Wednesday, November 14, 2012

The Year of Faith Bible Study

Welcome back to Stuart's Study. As you recall, last Wednesday, I posted some book reviews and recommendations for deepening your faith in this Year of Faith. I recommended you a method of prayer known as Lectio Divina. I would like to say that I succeeded beautifully at it and am now a master of it, but I have not. In fact, I have barely had time to devote serious effort to it. I know that is a poor excuse, and that if something is important to you, you make it a priority, but I have not. Unfortunately, I am only human. So I fall, and I get back up. Perhaps, I aimed a bit too high, and need to start smaller. With that in mind, I picked up a new book that Our Sunday Visitor sent me, called The Year of Faith: A Bible Study Guide for Catholics and started again.

Fr. Pacwa is one of the priests on EWTN who hosts two shows, Threshold of Hope and EWTN Live. He has also written several books and Bible studies, in the same fashion as this book. One of these was a Bible Study on Paul for the Year of Paul, which I personally found very enlightening.

In this short book (less than 100 pages), Fr. Pacwa walks us through Pope Benedict's document Porta Fidei, which established and serves as a guideline for the Year of Faith. There are six sessions in this Bible Study, which you can study solo or in a small group. Each session is 10-15 pages long, so you can take each session and do one a week, or if you read quickly like me, do one a week, and be done in less than a week.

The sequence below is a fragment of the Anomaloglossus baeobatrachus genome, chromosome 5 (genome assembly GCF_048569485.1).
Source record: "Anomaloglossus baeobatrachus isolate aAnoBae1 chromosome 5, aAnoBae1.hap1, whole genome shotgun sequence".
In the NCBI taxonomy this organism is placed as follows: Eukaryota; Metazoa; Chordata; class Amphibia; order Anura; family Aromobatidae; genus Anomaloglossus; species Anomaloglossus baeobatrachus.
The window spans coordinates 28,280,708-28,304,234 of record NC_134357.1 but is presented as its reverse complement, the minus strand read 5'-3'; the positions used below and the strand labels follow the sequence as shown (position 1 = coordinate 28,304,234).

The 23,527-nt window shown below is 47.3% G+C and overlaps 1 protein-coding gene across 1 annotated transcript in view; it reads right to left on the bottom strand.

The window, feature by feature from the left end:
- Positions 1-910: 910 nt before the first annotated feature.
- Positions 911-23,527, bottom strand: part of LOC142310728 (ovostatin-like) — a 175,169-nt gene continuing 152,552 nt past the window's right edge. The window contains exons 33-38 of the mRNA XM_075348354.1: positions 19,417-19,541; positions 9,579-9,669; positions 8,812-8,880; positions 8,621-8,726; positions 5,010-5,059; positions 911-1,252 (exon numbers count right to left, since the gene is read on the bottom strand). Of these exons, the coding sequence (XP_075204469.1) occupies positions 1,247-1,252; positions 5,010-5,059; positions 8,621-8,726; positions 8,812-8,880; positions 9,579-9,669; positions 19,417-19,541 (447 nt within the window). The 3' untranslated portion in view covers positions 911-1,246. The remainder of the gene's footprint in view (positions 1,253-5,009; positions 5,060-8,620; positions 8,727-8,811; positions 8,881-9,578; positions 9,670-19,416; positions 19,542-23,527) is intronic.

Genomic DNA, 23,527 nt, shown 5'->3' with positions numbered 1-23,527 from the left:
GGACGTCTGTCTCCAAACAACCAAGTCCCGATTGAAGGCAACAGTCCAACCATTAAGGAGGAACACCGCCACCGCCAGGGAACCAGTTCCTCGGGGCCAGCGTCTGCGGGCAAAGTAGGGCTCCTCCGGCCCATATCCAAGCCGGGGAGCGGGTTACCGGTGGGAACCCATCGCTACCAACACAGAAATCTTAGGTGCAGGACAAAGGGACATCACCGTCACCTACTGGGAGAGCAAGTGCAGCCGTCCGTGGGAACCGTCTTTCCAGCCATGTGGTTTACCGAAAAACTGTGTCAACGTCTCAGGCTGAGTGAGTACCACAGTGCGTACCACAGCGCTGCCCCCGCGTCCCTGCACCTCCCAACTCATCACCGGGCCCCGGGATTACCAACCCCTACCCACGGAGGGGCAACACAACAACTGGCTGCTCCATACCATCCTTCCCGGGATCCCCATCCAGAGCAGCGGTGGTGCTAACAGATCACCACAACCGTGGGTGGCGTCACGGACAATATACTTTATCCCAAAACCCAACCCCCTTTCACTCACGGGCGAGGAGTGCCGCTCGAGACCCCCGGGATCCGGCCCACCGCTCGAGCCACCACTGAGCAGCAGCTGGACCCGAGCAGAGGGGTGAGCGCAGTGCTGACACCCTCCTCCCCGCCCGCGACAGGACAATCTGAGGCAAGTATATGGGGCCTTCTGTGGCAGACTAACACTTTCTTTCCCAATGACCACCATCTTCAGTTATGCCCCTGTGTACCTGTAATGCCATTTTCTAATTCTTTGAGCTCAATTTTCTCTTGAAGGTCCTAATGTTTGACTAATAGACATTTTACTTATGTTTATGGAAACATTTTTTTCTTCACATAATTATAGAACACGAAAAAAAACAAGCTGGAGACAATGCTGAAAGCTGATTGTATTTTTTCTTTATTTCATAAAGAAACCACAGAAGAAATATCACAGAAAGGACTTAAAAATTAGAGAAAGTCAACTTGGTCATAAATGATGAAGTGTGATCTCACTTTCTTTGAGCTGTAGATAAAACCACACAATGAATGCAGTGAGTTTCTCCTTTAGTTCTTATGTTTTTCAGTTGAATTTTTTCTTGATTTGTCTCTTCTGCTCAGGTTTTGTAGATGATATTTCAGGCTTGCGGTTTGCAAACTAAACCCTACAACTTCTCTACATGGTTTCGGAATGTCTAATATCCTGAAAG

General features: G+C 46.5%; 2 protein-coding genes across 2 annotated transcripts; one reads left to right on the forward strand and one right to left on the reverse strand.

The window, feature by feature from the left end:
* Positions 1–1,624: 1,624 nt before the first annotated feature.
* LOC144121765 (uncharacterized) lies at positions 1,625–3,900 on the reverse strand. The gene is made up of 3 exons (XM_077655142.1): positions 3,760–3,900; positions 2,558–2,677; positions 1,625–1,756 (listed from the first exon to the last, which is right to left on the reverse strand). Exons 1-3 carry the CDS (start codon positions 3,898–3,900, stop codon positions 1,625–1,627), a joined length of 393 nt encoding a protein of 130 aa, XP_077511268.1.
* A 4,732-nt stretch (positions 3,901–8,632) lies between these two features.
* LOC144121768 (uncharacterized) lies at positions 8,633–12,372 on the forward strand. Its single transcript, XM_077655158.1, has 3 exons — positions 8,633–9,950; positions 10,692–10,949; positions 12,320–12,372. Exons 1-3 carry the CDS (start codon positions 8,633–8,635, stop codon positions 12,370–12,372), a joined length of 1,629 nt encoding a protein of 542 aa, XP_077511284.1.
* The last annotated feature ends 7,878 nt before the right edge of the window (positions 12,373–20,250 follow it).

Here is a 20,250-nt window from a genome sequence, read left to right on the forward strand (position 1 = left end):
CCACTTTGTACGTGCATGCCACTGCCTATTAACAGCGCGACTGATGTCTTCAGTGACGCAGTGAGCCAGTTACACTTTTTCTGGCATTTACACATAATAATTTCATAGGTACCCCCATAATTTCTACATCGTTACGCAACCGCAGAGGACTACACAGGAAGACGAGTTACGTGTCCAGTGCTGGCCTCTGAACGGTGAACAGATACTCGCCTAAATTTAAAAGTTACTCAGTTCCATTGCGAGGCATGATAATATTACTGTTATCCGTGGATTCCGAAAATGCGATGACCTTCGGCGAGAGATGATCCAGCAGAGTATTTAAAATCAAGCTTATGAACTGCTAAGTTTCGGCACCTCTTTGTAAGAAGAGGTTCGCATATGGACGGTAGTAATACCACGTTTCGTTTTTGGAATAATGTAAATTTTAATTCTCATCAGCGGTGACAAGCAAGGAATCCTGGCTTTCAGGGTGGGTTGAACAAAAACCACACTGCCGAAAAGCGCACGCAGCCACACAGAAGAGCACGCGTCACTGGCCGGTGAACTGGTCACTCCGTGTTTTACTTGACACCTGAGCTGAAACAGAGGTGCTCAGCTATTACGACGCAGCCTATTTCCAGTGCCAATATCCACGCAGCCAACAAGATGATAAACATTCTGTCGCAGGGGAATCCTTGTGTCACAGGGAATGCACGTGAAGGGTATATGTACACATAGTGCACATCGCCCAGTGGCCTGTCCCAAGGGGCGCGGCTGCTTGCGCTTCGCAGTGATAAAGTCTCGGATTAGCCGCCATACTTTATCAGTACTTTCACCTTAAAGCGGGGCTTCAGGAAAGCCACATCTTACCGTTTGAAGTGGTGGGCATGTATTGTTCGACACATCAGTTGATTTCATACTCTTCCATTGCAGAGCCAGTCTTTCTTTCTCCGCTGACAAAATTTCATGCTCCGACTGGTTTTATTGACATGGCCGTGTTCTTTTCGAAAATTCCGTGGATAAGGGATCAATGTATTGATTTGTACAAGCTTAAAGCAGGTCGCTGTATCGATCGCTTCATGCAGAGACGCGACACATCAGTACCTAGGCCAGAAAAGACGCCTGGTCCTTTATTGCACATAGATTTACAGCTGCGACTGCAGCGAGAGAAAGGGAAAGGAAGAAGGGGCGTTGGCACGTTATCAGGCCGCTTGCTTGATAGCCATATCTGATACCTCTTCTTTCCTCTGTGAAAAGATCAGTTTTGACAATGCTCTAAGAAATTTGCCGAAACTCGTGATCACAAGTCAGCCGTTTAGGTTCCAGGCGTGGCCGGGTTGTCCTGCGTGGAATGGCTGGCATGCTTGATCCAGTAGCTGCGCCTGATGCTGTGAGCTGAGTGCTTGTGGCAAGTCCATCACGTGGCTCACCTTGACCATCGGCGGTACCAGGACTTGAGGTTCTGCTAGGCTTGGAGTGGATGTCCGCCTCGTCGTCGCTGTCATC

The questions Fr. Pacwa asks at the end of each session provide good discussion, if you read this study in a group, or reflection, if read by yourself. I also liked that he took the Nicene Creed and listed the Scriptural references that backed up each line of the Creed. However, I found "Session 6 - Faith and the New Evangelization" the most helpful session. It helped wrap this book up nicely, while also putting into perspective that we are not only supposed to be building our faith but the faith of others. I have never been good at that, even when I was Baptist, which has always bugged me, because Protestants are usually good at that kind of thing.

This book is an invaluable tool and resource, not just for the Year of Faith, but for anytime. It is a practical study guide that I am glad to have received, and I'm sure it is one I will reference during the Year of Faith. That is why I give this book 5 out of 5 stars, and recommend it to you all.